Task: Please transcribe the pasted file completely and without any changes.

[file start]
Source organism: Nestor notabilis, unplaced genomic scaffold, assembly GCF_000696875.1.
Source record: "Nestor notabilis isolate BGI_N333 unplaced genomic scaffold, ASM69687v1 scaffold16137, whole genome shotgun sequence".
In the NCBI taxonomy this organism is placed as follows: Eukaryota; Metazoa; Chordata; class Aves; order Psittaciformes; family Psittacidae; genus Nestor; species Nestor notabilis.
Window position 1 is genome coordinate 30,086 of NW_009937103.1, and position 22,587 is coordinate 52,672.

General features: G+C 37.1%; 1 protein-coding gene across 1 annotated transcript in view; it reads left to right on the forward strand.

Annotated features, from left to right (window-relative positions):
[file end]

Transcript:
Source organism: Nestor notabilis, unplaced genomic scaffold, assembly GCF_000696875.1.
Source record: "Nestor notabilis isolate BGI_N333 unplaced genomic scaffold, ASM69687v1 scaffold16137, whole genome shotgun sequence".
In the NCBI taxonomy this organism is placed as follows: Eukaryota; Metazoa; Chordata; class Aves; order Psittaciformes; family Psittacidae; genus Nestor; species Nestor notabilis.
Window position 1 is genome coordinate 30,086 of NW_009937103.1, and position 22,587 is coordinate 52,672.

General features: G+C 37.1%; 1 protein-coding gene across 1 annotated transcript in view; it reads left to right on the forward strand.

Annotated features, from left to right (window-relative positions):